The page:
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Chef Ryan McCarty on moving on, moving back, and Ronnie Grisanti



Ryan McCarty saved the pocket from the first chef's jacket he wore when he worked at Ronnie Grisanti's restaurant.

He was very proud of the jacket.

"It's a badge of honor, I guess," says McCarty, 31, executive sous chef at Ronnie Grisanti's Restaurant in Sheffield Antiques Mall in Collierville. "You work very hard for it. The kitchen is not a place for somebody who just wants to give up easy. It's 'grind or get out.'"

Why just the pocket? "I'm sure with all the work and everything, the pocket's probably the cleanest spot."

McCarty remembers when Grisanti gave him the jacket and said, "Son, get back to work."

The jacket was "the first one he gave to me, one given from a chef to another chef. Well, I was still a cook then."

A native of Orange County, California, McCarty, who grew up in a Mexican-American family, began playing ice hockey when he was 5 years old. "I played all the way through high school."

When he was 9, his family moved to the Memphis area, where McCarty attended Cordova High School.

When he wasn't on the rink, McCarty loved to be in the kitchen. "Every holiday, I was making tamales, pozole. It was just all the smells in the kitchen and always helping out. Making the masa. Just making taquitos and empanadas. I just wanted to hang out in the kitchen when I was a kid. I didn't want to leave."

McCarty also helped his dad on the grill. "I was grilling the steaks because I could do the perfect medium rare."

He flirted with the idea of going into sports medicine in college, but he decided it was boring. "I always knew I wanted to cook."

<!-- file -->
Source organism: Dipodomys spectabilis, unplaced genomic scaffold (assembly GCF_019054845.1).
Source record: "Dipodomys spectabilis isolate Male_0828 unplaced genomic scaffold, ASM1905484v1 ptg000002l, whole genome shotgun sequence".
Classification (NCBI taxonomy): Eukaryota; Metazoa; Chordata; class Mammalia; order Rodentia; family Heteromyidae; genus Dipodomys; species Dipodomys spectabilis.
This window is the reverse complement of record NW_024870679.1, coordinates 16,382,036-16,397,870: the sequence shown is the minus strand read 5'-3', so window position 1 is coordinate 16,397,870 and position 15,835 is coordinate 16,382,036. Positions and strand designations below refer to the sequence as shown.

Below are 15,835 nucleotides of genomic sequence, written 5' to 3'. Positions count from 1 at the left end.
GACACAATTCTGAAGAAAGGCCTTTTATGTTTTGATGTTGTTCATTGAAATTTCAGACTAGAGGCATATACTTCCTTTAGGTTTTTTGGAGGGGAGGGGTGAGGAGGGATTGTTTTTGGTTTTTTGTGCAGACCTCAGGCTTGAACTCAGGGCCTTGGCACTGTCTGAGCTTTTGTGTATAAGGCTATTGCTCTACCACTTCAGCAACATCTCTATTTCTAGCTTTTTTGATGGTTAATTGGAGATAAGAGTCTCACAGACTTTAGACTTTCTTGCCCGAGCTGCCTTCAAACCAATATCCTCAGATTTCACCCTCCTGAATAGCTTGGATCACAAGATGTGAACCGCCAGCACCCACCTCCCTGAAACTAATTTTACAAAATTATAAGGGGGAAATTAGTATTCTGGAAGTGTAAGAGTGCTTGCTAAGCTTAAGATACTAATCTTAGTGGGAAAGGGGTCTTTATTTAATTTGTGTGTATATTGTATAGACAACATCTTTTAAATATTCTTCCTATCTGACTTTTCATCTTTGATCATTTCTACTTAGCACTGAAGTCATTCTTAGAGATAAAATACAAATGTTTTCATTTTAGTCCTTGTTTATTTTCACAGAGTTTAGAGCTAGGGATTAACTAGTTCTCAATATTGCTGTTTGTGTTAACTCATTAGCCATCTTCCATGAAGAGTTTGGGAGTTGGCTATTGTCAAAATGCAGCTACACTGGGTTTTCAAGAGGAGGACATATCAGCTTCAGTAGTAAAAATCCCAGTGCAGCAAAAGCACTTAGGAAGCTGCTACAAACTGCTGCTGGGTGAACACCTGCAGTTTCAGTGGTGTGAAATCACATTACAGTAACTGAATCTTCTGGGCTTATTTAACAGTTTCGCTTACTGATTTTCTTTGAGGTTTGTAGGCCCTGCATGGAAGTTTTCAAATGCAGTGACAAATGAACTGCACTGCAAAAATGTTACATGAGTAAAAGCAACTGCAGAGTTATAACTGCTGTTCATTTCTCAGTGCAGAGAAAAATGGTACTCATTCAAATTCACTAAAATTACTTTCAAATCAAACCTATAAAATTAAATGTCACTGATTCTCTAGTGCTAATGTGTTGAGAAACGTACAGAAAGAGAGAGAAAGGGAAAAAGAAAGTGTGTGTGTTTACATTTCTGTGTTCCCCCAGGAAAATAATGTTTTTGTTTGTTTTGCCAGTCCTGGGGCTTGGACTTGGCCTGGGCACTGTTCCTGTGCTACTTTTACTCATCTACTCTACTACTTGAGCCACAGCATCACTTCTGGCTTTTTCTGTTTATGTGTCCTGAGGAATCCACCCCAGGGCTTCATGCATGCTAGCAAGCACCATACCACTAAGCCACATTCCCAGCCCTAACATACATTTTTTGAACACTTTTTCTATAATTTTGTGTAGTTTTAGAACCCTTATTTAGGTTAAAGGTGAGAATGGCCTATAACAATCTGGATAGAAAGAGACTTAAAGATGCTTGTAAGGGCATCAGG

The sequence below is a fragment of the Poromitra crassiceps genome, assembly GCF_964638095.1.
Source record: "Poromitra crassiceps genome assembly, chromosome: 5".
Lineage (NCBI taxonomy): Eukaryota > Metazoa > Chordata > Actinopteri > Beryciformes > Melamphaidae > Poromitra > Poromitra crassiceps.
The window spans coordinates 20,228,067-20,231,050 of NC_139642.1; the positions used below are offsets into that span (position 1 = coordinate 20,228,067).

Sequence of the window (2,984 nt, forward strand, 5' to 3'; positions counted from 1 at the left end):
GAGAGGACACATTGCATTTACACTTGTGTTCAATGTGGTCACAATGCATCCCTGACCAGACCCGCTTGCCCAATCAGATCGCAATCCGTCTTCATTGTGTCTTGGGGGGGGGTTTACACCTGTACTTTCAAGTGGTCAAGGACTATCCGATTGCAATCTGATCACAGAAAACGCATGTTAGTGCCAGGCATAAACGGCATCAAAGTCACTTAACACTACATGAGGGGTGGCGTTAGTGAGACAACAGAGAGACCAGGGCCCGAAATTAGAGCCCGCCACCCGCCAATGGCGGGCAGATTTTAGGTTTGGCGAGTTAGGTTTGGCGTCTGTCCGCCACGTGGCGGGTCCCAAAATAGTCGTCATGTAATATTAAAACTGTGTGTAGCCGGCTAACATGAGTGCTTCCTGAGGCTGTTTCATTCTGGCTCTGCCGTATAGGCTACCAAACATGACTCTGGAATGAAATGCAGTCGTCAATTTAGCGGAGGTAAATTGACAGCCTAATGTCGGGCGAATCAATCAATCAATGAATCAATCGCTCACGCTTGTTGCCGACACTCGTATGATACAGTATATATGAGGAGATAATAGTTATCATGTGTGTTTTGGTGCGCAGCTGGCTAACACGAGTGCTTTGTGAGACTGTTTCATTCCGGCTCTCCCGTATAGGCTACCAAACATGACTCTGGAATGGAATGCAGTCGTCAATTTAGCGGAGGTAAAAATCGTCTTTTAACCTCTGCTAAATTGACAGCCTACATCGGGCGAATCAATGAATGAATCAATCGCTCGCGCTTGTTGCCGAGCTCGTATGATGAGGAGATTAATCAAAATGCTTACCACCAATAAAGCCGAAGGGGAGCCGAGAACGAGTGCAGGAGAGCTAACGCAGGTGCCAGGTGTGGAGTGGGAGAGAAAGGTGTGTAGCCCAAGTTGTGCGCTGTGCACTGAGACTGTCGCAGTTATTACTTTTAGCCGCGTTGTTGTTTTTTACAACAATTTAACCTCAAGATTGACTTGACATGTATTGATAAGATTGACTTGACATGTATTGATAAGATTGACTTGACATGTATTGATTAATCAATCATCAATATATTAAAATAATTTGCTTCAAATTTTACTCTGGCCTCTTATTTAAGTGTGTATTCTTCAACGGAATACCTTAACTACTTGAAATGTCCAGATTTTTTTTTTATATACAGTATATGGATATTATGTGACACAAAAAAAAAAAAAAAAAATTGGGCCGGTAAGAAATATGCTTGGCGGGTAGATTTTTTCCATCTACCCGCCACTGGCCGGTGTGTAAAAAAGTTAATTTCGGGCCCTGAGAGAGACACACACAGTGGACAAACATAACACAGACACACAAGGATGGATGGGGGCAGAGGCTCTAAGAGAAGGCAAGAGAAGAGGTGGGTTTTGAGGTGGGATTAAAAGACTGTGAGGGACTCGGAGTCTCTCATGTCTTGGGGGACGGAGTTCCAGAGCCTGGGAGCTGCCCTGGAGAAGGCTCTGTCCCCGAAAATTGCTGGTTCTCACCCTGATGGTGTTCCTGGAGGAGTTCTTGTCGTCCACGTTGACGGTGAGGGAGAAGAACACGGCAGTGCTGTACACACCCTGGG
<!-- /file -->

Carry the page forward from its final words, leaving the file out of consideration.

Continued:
McCarty began working with a catering company. "I would do prep or whatever. And I was like, 'Oh, wow. I dig this.' Then I worked in the kitchen, and I just liked it. I get my knives. I can wear my chef's coat. I was like, 'Yes!'"

He got a job as a cook at Grisanti's restaurant after his buddy, Travis Tungseth, told him Grisanti was looking for some help.

McCarty, who began making pasta and "infusing the rosemary in the meat sauce," says Grisanti was very patient. "He just wanted to make sure you did it right, and the way he does it. Very patient and great with that, but super stubborn. You mess it up, then it's going in the trash."

About two years later, McCarty took a job at the old Chiwawa in Overton Square. "That's when Midtown started booming. That's when they started doing all that renewal stuff. Then the opportunities started coming and knocking, and a bunch of buddies started doing the 'journey to Mecca.' That's what I called it."

Grisanti wasn't angry when McCarty told him he was leaving. He wanted his chefs to grow and "go to the next thing," McCarty says.

After two years at Chiwawa, McCarty moved to Salem, Oregon, where he became a catering chef. He stayed two years in Oregon, where the emphasis was on seafood and baking artisan breads.

He moved to Memphis after his dad died. McCarty's son, Zayden, 6, also lives in Memphis.

McCarty had some restaurant offers, but he went back to work for Ronnie Grisanti. "I didn't think twice about it because I missed Ronnie and the family and all that. I just came straight here. I didn't care about pay. I didn't care about anything. I just wanted to work in a cool kitchen again."

And, he says, "I'm a 'son.'"

The first thing Grisanti said to him was, "Come here, son."

McCarty answered, "Yes, sir, Cap."

McCarty creates specials at the restaurant. "I love doing soups. Especially being out there at the Pacific Northwest. Chowder soup and all that."

Grisanti died June 30th. McCarty and the other chefs from Ronnie Grisanti's Restaurant sat together at his funeral. The chefs and kitchen staff are family — even if some of them have gone on to other restaurants, McCarty says. "It was like a brotherhood back there. I guess that's why all the guys who worked there — we're still friends to this day. I still hang out with these guys."

Ronnie Grisanti's Restaurant, 684 W. Poplar, 850-0191

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